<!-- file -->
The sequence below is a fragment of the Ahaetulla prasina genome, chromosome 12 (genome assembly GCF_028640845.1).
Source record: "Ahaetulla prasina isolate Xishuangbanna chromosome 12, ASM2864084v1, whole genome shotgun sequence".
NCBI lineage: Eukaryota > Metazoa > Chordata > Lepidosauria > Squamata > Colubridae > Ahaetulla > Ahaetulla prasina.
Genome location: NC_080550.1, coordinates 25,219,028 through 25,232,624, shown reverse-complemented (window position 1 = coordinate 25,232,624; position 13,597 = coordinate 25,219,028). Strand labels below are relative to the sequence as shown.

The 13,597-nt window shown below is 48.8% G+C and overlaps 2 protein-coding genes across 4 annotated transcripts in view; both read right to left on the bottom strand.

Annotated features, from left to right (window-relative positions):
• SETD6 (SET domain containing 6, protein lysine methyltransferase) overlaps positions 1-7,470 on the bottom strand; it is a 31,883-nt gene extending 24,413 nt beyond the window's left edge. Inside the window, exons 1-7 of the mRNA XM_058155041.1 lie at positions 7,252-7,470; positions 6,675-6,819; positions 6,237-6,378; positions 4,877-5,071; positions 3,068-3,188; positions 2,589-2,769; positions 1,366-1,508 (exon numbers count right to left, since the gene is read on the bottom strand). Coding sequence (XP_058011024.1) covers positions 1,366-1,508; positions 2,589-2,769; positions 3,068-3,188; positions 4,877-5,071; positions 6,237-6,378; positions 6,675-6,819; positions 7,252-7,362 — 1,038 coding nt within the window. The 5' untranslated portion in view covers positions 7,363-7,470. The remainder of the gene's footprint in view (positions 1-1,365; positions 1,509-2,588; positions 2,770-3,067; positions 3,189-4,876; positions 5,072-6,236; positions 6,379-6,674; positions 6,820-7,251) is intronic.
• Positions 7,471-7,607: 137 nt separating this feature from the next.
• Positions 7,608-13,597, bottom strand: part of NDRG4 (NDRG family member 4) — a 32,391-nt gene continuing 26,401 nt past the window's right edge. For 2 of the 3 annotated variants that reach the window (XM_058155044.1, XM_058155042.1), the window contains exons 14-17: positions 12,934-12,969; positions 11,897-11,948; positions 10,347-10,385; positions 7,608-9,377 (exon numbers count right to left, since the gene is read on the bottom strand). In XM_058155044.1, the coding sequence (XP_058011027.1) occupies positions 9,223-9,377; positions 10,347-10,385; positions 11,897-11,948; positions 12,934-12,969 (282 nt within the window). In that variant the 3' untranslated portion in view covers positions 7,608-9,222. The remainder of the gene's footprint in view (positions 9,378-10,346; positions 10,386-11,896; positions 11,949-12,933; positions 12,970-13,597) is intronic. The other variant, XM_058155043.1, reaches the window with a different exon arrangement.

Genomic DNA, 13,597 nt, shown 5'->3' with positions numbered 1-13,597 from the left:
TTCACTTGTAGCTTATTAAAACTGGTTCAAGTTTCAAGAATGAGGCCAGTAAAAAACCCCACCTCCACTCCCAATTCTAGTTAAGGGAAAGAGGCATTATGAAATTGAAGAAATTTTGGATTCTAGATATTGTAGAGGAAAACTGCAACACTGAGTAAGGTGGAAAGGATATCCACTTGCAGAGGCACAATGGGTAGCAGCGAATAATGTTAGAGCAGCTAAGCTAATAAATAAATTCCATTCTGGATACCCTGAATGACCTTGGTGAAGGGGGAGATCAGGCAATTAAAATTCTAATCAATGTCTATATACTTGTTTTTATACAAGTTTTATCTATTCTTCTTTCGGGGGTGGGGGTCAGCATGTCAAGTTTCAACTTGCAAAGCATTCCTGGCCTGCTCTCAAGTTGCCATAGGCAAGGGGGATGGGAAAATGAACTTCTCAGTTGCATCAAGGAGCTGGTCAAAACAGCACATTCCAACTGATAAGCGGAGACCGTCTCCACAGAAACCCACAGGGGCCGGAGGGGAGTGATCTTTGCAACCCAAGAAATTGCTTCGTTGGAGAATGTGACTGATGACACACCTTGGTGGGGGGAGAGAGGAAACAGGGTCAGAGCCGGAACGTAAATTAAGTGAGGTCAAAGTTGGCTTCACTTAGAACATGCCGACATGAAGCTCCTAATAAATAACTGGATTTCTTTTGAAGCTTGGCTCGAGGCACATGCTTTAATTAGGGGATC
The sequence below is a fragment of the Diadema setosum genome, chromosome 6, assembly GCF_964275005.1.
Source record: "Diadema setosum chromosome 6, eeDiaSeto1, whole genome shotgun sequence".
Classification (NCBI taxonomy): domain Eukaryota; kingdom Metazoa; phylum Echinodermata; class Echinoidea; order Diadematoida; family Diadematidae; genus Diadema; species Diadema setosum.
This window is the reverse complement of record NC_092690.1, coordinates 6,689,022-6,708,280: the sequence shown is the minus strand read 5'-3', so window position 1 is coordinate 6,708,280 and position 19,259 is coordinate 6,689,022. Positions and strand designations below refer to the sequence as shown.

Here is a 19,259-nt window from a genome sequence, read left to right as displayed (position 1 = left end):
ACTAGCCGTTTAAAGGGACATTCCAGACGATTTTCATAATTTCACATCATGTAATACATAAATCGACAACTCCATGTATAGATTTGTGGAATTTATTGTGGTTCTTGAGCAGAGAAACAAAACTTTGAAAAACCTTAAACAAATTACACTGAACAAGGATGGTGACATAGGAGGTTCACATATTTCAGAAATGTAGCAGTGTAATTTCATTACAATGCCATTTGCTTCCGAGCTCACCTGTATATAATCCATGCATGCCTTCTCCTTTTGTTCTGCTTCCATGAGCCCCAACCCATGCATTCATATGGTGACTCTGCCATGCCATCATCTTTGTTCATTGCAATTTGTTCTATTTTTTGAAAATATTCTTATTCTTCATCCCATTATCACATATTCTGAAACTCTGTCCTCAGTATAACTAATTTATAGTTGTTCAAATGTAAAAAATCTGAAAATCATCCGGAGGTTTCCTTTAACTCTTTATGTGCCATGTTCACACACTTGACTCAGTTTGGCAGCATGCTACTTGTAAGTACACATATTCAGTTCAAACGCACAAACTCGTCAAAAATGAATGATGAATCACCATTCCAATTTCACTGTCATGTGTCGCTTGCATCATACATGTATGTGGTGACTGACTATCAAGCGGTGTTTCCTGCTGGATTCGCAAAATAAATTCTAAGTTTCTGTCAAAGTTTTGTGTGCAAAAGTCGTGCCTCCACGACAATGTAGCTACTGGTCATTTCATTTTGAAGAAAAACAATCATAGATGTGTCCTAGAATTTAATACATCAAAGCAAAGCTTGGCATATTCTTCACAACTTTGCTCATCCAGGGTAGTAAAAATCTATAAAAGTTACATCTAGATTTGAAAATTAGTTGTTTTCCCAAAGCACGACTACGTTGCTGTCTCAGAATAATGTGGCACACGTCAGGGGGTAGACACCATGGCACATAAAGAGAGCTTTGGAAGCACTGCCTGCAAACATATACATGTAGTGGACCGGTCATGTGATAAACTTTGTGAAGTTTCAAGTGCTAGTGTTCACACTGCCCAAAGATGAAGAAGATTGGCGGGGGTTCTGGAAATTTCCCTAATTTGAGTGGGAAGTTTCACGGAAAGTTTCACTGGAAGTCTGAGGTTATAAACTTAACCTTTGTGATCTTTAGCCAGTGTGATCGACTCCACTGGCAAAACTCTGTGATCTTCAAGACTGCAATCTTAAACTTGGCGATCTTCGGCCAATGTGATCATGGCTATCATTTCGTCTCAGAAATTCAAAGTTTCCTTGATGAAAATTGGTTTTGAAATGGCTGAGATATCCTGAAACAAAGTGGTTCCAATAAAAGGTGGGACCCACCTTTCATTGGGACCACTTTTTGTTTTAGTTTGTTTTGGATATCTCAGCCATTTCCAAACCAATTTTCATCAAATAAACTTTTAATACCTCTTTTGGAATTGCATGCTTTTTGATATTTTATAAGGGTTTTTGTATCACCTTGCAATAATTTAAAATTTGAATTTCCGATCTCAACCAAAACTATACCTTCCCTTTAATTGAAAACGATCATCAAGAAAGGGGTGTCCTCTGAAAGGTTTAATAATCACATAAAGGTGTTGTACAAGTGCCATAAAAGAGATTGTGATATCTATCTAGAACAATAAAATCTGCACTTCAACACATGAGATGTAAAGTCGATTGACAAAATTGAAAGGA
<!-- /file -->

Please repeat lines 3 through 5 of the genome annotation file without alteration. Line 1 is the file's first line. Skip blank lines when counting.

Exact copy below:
NCBI lineage: Eukaryota > Metazoa > Chordata > Lepidosauria > Squamata > Colubridae > Ahaetulla > Ahaetulla prasina.
Genome location: NC_080550.1, coordinates 25,219,028 through 25,232,624, shown reverse-complemented (window position 1 = coordinate 25,232,624; position 13,597 = coordinate 25,219,028). Strand labels below are relative to the sequence as shown.

The 13,597-nt window shown below is 48.8% G+C and overlaps 2 protein-coding genes across 4 annotated transcripts in view; both read right to left on the bottom strand.